Many patients with invisible illnesses, including ME/CFS, will tell you that they have dealt with healthcare practitioners suggesting their symptoms are all, 'in their head' or psychological. Suggestions of deep breathing, mindfulness and pacing are frequently the only options being offered in the way of treatment. Sabrina struggled to understand why this was still happening when there was so much science that proved otherwise. There was no doubt that having this disease left patients often feeling misunderstood, alone and hopeless and that normal feelings of grief and loss impacted many patients' mental health. But it was clear to patients and their knowledgeable champions within the medical system, that these symptoms were secondary to the very real biological changes that were happening in the body.

Sabrina remained undeterred, notwithstanding the debilitating effects of her condition and while she waited to see other specialists, she continued to read every scientific paper, article and blog post on ME/CFS she could find. She also watched Unrest, a documentary by Jennifer Brea, detailing her journey with ME/CFS.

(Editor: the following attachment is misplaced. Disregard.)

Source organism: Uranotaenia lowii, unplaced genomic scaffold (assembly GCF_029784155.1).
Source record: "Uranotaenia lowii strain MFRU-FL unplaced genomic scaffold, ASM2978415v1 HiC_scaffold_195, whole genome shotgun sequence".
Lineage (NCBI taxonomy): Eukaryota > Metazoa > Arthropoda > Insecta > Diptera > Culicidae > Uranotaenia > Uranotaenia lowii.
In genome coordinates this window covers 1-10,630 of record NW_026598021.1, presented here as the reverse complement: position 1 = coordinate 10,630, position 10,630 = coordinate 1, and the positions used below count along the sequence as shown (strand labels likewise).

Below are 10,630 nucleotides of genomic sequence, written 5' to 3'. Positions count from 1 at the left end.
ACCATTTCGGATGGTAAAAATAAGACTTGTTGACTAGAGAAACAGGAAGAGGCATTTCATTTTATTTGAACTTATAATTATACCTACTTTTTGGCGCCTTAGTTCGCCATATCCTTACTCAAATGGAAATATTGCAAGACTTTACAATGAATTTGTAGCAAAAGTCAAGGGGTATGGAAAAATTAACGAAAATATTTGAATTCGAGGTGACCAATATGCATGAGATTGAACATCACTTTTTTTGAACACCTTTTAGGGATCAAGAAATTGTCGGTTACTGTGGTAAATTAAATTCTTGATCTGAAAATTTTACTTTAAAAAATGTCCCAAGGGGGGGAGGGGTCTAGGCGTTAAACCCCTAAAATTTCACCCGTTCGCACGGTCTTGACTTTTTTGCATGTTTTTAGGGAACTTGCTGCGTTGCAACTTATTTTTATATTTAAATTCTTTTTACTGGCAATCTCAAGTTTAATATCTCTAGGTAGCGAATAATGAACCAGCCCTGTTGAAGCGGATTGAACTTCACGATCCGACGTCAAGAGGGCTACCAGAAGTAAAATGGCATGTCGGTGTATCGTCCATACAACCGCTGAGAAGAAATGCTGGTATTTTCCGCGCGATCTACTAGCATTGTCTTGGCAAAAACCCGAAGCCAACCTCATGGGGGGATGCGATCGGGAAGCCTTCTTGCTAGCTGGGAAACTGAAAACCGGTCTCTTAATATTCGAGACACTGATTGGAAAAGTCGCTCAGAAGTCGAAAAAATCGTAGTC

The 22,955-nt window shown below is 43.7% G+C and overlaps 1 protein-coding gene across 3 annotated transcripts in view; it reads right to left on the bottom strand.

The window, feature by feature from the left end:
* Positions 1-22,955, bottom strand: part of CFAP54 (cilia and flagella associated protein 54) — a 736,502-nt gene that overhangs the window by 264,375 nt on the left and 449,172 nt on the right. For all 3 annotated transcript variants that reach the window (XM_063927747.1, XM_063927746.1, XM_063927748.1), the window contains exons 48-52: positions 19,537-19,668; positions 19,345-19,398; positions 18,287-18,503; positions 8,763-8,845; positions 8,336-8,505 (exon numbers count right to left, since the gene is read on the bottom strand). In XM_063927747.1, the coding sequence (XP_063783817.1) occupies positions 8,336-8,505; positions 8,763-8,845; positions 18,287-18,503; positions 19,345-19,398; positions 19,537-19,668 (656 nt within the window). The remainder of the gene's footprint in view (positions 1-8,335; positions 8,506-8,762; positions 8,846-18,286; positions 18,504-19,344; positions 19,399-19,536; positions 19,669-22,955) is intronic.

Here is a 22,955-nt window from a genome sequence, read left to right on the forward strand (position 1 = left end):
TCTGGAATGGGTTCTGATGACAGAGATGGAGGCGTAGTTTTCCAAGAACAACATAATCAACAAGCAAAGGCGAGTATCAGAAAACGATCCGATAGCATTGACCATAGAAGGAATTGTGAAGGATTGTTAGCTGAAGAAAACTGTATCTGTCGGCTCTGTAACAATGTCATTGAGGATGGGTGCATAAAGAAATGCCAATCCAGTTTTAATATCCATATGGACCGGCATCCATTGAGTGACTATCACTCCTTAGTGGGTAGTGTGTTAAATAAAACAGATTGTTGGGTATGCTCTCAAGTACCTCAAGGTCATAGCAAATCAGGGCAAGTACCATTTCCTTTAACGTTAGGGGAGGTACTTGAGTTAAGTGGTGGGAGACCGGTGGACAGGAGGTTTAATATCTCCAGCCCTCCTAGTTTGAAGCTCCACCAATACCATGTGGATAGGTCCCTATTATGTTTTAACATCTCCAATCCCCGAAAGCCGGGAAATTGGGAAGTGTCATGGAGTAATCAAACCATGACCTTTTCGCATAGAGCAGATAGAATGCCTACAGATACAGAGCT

Eventually, frustrated with the lack of treatment options available in Canada, Sabrina travelled with her family to San Francisco early in 2018, to visit the Centre for Complex Chronic Diseases in Mountain View. She met with one of their specialists for several hours, went through her medical history in detail and was examined carefully. Within minutes of starting the appointment, it was clear that this physician was incredibly knowledgeable about ME/CFS and its co-existing conditions. She talked everything through with Sabrina and her husband and sent them back to Canada feeling more knowledgeable and supported than they had felt in a long time.

"She was sincere and compassionate, but more importantly, she was thorough and offered us testing and treatment options. We walked out of her office with more clarity and a plan for next steps."

Ending the ME/CFS Crisis

Sabrina believes that the key to ending the ME/CFS crisis in Canada and abroad includes more robust research, policy changes at the government level, and better medical education.

She stresses the important role that CIHR can play in providing equitable funding for research and ensuring effective knowledge dissemination to clinicians and other healthcare practitioners.

"We have always had evidence that this condition was biological, but we have ignored it because the psychological narrative has overtaken it. I think that the Canadian Institutes of Health Research (CIHR) is best placed to champion ME/CFS research and help patients finally get the recognition and support they need.